April 7, 2011
The Path to Prosperity...in 2040?By Vasko Kohlmayer
Representative Paul Ryan of Wisconsin is Chairman of the Budget Committee in the House of Representatives. He is also widely acknowledged to be one of the most fiscally conscious members of the Republican Party and of the conservative establishment.
It was, therefore, with much expectation that those concerned about the government's fiscal condition awaited his blueprint budget proposal, which he calls The Path to Prosperity. The hope was that it would pave the way out of the predicament.
Disappointingly, it does not do so, even though many well-meaning people want to believe otherwise.
The first thing that should tip you off that something is seriously wrong with the proposal is that it does not balance the budget. Startling as it may sound, one of Washington's leading fiscal hawks has no intention of bringing federal finances into balance anytime in the foreseeable future.
That the budget needs to be balanced immediately is be quite obvious. Having assumed more obligations than it can conceivably make good upon, the US federal government is for all practical purposes bankrupt. Taking on even more debt simply amounts to fiscal insanity.
This, however, is precisely what Ryan's budget will do. He tries to conceal this by claiming that his proposal "puts the budget on the path to balance and pays off the debt." Notice the phrase "on the path." The question that we need to ask is: How long will this path be?
When you look at the summary tables at the back of The Path to Prosperity you will see that Ryan's proposal still foresees a sizable deficit in 2021, the last year for which he makes projections.
Ryan apparently justifies his "on the path" claim by referring to a study by the Congressional Budget Office which estimates that under his plan the federal budget will balance by 2040. This is almost thirty years from now!
Is this how a serious and responsible leader should address the most serious fiscal crisis in this country's history?
Year 2040 is obviously only a cop-out. Given the depth of our indebtedness, it is safe to say that if the spending and debt trends continue, the dollar will have collapsed by the end of this decade, if not sooner. It is enough to look at the climbing price of gold to see just how much confidence the world places in our rapidly failing currency.
Any serious budget cutter would insist that the budget be balanced straight away. If we are to have any chance of averting the impending collapse, it needs to be done now. This may seem radical in Washington, but this is the only way. No over-indebted entity can keep borrowing and hope that things will turn out well in the end.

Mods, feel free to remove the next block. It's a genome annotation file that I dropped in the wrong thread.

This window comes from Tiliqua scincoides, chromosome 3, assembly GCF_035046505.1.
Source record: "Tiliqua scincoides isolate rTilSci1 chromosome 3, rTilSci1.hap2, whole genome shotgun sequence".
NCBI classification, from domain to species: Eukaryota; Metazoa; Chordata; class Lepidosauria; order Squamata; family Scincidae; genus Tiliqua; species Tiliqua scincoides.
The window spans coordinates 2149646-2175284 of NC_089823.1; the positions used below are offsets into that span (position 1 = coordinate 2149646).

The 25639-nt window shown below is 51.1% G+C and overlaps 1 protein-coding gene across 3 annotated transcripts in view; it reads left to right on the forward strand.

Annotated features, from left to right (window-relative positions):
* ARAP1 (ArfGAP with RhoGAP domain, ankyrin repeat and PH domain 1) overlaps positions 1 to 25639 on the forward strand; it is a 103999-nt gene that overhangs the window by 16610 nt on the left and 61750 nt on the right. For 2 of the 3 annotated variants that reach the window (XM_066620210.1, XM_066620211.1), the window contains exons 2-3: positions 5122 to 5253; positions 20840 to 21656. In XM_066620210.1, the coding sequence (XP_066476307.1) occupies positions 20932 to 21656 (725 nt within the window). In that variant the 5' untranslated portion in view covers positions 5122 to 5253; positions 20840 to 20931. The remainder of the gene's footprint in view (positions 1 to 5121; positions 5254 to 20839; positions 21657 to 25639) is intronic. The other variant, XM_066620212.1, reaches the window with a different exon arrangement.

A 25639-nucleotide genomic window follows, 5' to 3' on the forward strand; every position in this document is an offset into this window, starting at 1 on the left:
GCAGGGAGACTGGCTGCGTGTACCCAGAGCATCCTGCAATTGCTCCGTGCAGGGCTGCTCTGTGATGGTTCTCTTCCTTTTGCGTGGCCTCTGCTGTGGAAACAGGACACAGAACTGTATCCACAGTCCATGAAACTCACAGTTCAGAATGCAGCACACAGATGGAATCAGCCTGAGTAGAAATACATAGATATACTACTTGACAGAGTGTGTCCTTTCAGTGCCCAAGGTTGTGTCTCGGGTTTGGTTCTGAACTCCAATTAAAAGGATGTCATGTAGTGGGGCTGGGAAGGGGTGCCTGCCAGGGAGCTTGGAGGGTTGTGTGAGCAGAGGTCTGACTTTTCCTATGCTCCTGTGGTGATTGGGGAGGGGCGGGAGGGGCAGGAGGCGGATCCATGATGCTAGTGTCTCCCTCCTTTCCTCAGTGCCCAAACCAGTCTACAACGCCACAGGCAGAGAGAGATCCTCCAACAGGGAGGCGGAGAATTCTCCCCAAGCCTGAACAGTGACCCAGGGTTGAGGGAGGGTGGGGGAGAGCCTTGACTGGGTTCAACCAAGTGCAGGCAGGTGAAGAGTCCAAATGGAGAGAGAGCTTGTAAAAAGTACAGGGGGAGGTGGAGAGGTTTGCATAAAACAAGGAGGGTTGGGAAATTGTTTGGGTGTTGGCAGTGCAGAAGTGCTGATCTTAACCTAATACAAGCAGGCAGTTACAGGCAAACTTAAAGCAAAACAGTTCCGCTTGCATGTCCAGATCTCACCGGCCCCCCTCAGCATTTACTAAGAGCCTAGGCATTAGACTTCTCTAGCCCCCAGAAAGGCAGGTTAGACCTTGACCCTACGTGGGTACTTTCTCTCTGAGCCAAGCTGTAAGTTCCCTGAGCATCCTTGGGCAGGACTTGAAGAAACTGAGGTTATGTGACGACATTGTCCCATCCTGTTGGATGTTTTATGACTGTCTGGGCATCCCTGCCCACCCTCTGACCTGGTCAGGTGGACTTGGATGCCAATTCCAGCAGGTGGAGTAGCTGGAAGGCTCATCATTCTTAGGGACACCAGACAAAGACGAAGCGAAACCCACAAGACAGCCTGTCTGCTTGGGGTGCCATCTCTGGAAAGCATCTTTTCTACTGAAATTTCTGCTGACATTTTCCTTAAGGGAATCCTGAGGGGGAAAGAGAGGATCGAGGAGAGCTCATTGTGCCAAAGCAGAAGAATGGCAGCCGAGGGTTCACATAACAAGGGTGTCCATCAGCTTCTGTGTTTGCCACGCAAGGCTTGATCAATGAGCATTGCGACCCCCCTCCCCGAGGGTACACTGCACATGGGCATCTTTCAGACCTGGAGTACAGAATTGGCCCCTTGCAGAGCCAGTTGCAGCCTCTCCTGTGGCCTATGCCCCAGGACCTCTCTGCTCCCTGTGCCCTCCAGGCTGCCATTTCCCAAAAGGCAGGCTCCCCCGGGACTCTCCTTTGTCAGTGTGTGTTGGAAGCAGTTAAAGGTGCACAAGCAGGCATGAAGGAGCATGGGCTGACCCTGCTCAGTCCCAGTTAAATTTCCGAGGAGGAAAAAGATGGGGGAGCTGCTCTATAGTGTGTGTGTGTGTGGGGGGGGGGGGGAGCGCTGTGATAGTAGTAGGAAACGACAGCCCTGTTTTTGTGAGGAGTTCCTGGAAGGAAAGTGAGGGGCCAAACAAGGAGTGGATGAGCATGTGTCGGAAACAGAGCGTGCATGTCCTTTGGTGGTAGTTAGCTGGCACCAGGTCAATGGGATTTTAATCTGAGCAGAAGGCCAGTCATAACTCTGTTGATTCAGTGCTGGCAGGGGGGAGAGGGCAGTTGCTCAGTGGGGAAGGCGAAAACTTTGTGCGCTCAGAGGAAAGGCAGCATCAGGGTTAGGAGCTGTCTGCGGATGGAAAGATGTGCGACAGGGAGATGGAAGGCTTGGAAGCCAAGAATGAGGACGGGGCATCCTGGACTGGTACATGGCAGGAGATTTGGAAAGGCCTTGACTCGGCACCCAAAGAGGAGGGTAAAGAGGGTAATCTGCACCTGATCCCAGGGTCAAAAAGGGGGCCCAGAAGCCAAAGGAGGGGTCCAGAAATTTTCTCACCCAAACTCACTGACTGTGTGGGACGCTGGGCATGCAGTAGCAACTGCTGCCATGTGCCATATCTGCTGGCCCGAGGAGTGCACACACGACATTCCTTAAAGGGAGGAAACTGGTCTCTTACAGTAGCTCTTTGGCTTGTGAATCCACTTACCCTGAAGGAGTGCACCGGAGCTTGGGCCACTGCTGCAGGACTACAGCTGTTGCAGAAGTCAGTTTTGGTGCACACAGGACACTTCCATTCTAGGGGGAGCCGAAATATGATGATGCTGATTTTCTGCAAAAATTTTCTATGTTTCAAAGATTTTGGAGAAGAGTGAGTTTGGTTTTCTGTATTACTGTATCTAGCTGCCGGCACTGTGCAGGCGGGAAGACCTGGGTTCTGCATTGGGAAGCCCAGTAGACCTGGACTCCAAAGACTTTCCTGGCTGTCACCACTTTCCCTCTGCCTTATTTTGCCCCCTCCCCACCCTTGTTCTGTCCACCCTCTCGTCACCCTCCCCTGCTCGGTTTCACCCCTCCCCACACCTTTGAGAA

Government is no exception. It is true that it has more leeway, because it can freely print money with which to paper over its obligations for a time. But this does not solve the problem. It only postpones the inevitable and makes the eventual day of reckoning all the more painful. A good look at The Path to Prosperity makes it distressingly obvious that Congressman Ryan has no intention of taking meaningful steps to address the government's fiscal plight.
Some may find this assessment of Paul Ryan's proposal too harsh or unfair. It is not. Consider these facts.
On page three of The Path to Prosperity Congressman Ryan boasts that his plan will cut "$6.2 trillion in government spending over the next decade compared to the President's budget." The $6.2 trillion figure may seem like an impressive amount, and so it is when viewed in absolute terms. But if you know that Obama's proposed spending was some $46 trillion over that ten-year period, your prospective is bound to change dramatically. The figure only represents 13 percent of the overall amount.
Furthermore, to call these reductions cuts is disingenuous. There is only one overall budget cut in the whole ten-year period, and it is a small one at that. It occurs in the next fiscal year when government spending will decrease by less than $100 billion, which is less than 3 percent of the total budget. Thereafter, government and debt will grow in their usual merry way. When all is said and done, there are hardly any real cuts in Ryan's plan. All it does is to slow down the projected rate of growth by relatively modest amounts.
Ryan's timidity in cutting is due to his fear that the public would not tolerate serious slashing. He is right. The problem is that we cannot cut the budget, because we the people will not allow it. We blame the politicians, but it is actually we who are ultimately responsible. Any politician who proposes serious cuts almost invariably gets voted out. We agree in the abstract that the budget needs to be reduced, but we reject the practical implementation of this idea. It is a bad situation.
The Path to Prosperity, regrettably, probably is more harmful than most proposals of this kind. This is because it is cast in language that creates an impression that it tackles the problem while all it really does is only to further exacerbate it.
Sad to say, Paul Ryan's document is misnamed. Instead of The Path to Prosperity, it should be called The Continued Path to Fiscal Doom.